1 8- to 10-pound boneless prime rib roast

1 tablespoon plus 1/4 teaspoon Kosher salt, or to taste

2 teaspoons fresh black pepper, or to taste

1 cup raw pecan pieces

3 tablespoons fresh rosemary, chopped

3 tablespoons fresh thyme, chopped

1/2 cup panko breadcrumbs

2 tablespoons unsalted butter

8 garlic cloves

2 tablespoons stone ground or Dijon mustard

Horseradish Cream Sauce (Optional)

1 cup lowfat sour cream

1/4 cup fresh or prepared horseradish, grated

1 tablespoon stone ground or Dijon mustard

Juice & zest from 1/2 lemon

2 tablespoons fresh chives, finely sliced

Kosher salt and fresh black pepper, to taste

Season the prime rib with a generous amount of salt and pepper all over and allow to sit at room temperature for 1 hour. It’s important not to put a cold prime rib into a hot oven, otherwise it will cook unevenly.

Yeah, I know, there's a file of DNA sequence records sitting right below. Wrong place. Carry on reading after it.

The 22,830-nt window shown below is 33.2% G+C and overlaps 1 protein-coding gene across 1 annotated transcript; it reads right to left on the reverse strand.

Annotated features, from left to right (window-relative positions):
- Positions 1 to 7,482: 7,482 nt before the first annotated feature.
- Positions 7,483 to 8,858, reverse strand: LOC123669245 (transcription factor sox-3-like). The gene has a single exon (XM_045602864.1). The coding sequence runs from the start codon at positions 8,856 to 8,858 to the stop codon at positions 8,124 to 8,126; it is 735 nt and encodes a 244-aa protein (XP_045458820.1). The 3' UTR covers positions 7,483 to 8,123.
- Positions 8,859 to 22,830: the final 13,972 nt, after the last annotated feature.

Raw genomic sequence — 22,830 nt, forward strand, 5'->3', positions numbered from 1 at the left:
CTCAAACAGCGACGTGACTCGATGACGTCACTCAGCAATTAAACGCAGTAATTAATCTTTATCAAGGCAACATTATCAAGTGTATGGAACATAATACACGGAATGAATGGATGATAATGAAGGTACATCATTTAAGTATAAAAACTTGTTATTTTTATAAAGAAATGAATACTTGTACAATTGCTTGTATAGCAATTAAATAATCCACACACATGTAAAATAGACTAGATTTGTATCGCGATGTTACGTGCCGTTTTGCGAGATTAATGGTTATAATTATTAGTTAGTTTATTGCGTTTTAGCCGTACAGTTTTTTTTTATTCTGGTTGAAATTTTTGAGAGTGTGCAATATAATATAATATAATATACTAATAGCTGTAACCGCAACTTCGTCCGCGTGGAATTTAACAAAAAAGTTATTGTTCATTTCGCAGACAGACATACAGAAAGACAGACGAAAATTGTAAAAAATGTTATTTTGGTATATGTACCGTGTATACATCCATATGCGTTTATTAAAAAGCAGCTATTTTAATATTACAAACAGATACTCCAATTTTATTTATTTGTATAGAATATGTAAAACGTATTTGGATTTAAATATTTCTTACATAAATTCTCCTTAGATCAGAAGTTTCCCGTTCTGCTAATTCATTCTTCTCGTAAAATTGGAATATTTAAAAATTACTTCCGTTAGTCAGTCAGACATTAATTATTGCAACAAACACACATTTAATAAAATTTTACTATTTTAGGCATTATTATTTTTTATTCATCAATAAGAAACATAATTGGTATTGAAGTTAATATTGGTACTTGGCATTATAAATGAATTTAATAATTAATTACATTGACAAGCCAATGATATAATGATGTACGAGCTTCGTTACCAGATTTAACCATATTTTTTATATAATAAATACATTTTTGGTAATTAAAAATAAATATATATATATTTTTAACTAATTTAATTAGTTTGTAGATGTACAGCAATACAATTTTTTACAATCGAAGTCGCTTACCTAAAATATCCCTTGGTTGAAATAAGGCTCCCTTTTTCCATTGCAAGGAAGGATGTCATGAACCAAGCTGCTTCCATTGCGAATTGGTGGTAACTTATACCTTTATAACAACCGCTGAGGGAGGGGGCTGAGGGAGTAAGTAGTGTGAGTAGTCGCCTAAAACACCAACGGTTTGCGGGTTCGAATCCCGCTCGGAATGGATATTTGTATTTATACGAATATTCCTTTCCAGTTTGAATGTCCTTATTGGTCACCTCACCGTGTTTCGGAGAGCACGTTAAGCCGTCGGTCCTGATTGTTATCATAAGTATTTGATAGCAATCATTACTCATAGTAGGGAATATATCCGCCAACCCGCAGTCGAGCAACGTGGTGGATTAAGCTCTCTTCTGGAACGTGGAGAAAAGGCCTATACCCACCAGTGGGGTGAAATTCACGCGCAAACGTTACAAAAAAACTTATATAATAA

Meanwhile, make the horseradish cream sauce: Combine all of the ingredients in a small bowl along with 1/4 teaspoon salt and few cracks of pepper. Check for seasoning and adjust. Sauce can be made one day ahead of time and stored in the refrigerator.

Pre-heat oven to 325 degrees and prepare the pecan topping: Add pecans to a food processor along with the rosemary, thyme, panko breadcrumbs, butter, 2 cloves of garlic, 1 tablespoon mustard, 1/4 teaspoon salt, a few cracks of pepper, and process until combined. Set aside.